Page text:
Task: Should demands for human rights be tempered with recognition of cultural difference? Give your own analysis in approximately 500 words
Human rights in connection with culture are a very delicate issue. Subsequently, I am going to outline my thoughts about human rights – if demands for them should be tempered with recognition of cultural difference.
In general, human rights are considered as those rights that everybody should possess simply on the account of being human. However, "in a number of non-Western cultures, individuals are not accorded rights in the same way as they are in the West" (Tharoor 1999/2000). A major criticism underlies the argument that cultures are and have always been diverse, stressing different values as compared to the Western culture. Critics claim that these rights have to be seen in the light of cultural context.
It is obvious, as several authors agree, that this cultural relativism is often closely related to the protection of existing power relations between the leaders and the led and that "the language of rights – human rights – is used by all actors to support their case" (Anand 2009, p. 3). Due to this cultural relativism human rights are not of the same relevance in all places, and violations become justified in turn (Huysmans 2004, p. 303, 306). Thus, for the mentioned reasons it would be ideal if demands for human rights are not tempered with recognizing cultural difference. However, in practice it is barely possible to pose demands for human rights from one day to the other, leaving culture behind.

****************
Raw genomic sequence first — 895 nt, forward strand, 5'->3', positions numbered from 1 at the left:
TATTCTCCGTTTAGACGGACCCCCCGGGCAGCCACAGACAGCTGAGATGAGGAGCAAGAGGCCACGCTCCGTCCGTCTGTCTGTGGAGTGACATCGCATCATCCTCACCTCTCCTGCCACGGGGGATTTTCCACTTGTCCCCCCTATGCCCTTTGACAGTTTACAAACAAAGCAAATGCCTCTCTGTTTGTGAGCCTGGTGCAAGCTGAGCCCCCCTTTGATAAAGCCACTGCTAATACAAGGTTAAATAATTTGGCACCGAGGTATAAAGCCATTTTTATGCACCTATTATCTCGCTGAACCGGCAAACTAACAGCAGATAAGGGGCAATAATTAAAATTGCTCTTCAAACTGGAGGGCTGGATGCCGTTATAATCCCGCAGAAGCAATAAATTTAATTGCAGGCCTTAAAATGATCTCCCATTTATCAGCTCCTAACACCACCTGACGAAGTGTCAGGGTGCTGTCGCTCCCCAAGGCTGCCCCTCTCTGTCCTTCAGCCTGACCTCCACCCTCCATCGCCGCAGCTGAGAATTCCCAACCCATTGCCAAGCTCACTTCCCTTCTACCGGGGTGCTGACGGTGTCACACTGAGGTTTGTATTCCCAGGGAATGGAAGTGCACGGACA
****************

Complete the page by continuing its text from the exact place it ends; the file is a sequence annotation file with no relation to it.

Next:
Considering these aspects, Brown puts forward an interesting and more realistic idea how to propagate the realization of a universal human rights idea, leaving culture step by step behind. First, like other scholars he differentiates between three generations of human rights, i.e. political (like freedom of speech or not being subjected to torture), economic/social rights and peoples' rights. According to him, in the first category "the remedy is clearly in the hands of national governments", since states could end torture simply by stopping it (Brown 2008, p. 515), whereas the latter two cannot necessarily be guaranteed by states if they do not dispose of the capabilities to do so (e.g. provide enough food to end hunger). Based on this classification, a first step therefore would consist in providing for those basic political rights without considering cultural aspects.